) I've always wondered what will happen with CMOS transistor in the IC if it is exposed by over-current or over-voltage? I mean what are the possible outcomes. Will the CMOS be like in short circuit, circuit break or some intermediate state with some sort of an arcing maybe... Will it be always closed or always opened? Or maybe its channel resistance will change... For example let's suppose that we consider two digital CMOS integrated circuits with push-pull outputs working on each other (directly connected without serial resistors). Can something bad happen? And how can I diagnose the outputs state with a multi meter in that case? Thanks!)

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    \$\begingroup\$ Not all cmos ics are the same! Possible outcomes? Many and varied. Generally, if two outputs are fighting, then you’ll get an intermediate logic level. Sone parts may tolerate this, some might not. \$\endgroup\$
    – Kartman
    Jan 25, 2021 at 2:29
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    \$\begingroup\$ You assume that a transistor will be damaged. Why do you assume that? There's way more possibilities than just a transistor, so asking about specific failure type (of a transistor) better had some background that justifies this question, because I smell an XY problem: you really want to ask something else, but focus on the transistor as some sort of an "approachable" detail. \$\endgroup\$ Jan 25, 2021 at 14:39
  • \$\begingroup\$ Well, I just wondering what can happen, and specifically consider two push-pull CMOS IC's outputs of digital (3.3V) circuit. I just want to deep dive into inner front-end circuitry of such ICs and get better understanding of how it works... \$\endgroup\$
    – Andy
    Feb 6, 2021 at 11:27

1 Answer 1


Answering this question is akin to opening Pandora's box.

In general a CMOS transistor will be ruined by over-current or over-voltage by breakdown of the gate oxide. Normally, the gate should be isolated from the channel/drain/source, but after breakdown a low-resistive path can be created which hinders the normal operation. From what I can find, it appears that injection of carriers across the barrier (Fowler-Nordheim tunneling) and the creation of traps/states throughout the oxide layer lie at the base. At some point there seems to be a positive feedback effect that accelerates this trap creation, which increases current, which accelerates trap creation, etc. The end result of this process would be more or less a short-circuit from the gate to semiconductor. Due to the rapid heating, the gate can even be physically destroyed.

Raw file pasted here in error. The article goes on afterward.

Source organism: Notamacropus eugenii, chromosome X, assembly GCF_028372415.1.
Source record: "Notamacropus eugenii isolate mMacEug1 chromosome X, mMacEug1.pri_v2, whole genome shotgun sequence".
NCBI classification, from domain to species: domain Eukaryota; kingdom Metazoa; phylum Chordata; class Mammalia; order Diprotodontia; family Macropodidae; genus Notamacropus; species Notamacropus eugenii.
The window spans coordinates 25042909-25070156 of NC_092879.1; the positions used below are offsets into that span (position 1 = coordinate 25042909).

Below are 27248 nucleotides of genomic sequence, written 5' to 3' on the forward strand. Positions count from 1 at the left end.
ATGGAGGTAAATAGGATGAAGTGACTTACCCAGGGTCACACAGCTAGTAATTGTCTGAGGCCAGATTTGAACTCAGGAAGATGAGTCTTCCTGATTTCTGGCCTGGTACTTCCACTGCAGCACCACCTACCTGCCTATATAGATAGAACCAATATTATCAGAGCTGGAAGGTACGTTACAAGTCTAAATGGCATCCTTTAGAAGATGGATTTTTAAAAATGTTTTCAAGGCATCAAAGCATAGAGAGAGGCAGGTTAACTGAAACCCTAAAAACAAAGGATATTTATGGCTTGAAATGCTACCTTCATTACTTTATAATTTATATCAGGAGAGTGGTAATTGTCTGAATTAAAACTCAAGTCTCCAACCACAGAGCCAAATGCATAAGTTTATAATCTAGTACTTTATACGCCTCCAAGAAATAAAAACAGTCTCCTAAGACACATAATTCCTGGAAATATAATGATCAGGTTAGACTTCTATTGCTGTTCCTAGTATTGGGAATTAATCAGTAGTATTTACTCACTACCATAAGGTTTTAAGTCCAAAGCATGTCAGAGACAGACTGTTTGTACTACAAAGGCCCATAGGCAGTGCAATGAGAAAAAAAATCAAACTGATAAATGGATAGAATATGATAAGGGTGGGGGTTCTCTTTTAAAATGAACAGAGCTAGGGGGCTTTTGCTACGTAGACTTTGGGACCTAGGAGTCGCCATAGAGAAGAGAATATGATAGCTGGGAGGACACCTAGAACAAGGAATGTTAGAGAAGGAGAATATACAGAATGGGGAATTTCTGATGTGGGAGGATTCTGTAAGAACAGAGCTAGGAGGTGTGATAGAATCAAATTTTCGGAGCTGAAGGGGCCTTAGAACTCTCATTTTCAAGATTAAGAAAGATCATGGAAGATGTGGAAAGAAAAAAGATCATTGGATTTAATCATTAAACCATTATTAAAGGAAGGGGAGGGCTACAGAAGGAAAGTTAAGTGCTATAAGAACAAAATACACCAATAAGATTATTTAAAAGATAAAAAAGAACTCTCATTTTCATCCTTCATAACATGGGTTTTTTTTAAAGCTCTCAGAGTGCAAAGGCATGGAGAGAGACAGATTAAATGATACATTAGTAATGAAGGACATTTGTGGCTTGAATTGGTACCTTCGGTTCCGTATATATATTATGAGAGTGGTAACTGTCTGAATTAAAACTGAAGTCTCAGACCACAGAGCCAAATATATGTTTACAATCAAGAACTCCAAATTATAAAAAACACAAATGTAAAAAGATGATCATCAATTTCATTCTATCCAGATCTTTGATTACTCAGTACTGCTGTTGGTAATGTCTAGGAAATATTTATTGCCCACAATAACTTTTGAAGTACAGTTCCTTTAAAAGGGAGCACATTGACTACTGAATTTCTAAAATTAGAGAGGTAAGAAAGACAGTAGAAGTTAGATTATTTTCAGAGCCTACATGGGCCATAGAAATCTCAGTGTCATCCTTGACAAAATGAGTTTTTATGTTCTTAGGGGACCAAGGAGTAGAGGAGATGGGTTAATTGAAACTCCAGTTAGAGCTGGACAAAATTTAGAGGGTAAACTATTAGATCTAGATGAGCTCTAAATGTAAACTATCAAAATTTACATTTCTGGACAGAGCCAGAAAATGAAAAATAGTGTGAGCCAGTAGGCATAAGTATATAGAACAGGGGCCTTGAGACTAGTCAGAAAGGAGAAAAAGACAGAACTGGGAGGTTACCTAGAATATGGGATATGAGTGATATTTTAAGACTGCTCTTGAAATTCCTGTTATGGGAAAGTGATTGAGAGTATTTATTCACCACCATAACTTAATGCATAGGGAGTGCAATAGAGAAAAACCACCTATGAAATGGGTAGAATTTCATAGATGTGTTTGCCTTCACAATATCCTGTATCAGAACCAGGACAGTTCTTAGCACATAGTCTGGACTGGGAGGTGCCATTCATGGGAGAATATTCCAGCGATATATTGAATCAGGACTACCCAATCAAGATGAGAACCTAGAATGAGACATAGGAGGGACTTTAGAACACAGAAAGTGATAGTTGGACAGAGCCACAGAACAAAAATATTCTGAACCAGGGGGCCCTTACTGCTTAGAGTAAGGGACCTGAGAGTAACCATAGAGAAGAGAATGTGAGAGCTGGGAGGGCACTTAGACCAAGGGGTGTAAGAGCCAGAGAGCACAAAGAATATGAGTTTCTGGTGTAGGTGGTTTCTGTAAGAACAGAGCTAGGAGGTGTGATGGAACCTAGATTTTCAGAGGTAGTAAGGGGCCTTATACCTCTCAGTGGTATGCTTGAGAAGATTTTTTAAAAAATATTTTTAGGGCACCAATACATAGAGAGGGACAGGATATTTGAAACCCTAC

How the transistor fails can also vary pretty wildly. There are cases where it doesn't completely destroy the transistor:

Chih-Hang Tung, K. -. Pey, L. J. Tang, Y. Cao, M. K. Radhakrishnan and W. H. Lin, "Fundamental narrow MOSFET gate dielectric breakdown behaviors and their impacts on device performance," in IEEE Transactions on Electron Devices, vol. 52, no. 4, pp. 473-483, April 2005, DOI: 10.1109/TED.2005.844763.

If you're serious about figuring this out, you'll probably need to start analyzing literature.

J.F. Verweij and J.H. Klootwijk, "Dielectric breakdown I: A review of oxide breakdown" Microelectronics Journal, Volume 27, Issue 7, 1996, Pages 611-622, DOI: 10.1016/0026-2692(95)00104-2

B. Peŝić, S. Dimitrijev, N. Stojadinović, "Investigation of gate oxide breakdown in CMOS integrated circuits", Microelectronics Journal, Volume 20, Issue 6, 1989, Pages 19-26, DOI: 10.1016/0026-2692(89)90064-5.

  • \$\begingroup\$ Thank you, Sven B!) Your answer is really helpful!) Well, yes, it sounds pretty complicated and I definitely should search through some literature, thank you for the references also. Well, the last question, how do you think (if we consider the case of two CMOS push-pull outputs fighting), Can the over-current that will happen in this case be the cause of the gate oxide breakdown and how? I thought the exceeding channel current can only damage the channel itself by heating it. \$\endgroup\$
    – Andy
    Feb 6, 2021 at 11:19
  • \$\begingroup\$ And also (the very last one) well, how do you think, fighting push-pull CMOS outputs can damage each other in general case? I think, open CMOS has ~100Ohm resistance, so 3.3/200 = 16 mA - which can be the limit for some ICs. Is my train of thought right? Thanks! \$\endgroup\$
    – Andy
    Feb 6, 2021 at 11:22
  • \$\begingroup\$ High energy electrons can still damage the oxide and reduce the lifetime. Fighting push-pull CMOS outputs don't necessarily break the circuit, it depends on the design (sizing, heat sinking capabilities, routing). It seems to me that you are trying to find a general reason for something that is (more often than not) context-dependent and nuanced. \$\endgroup\$
    – Sven B
    Feb 8, 2021 at 8:45
  • \$\begingroup\$ Ok, thank you! I'm more than satisfied with the answer. \$\endgroup\$
    – Andy
    Feb 14, 2021 at 10:02

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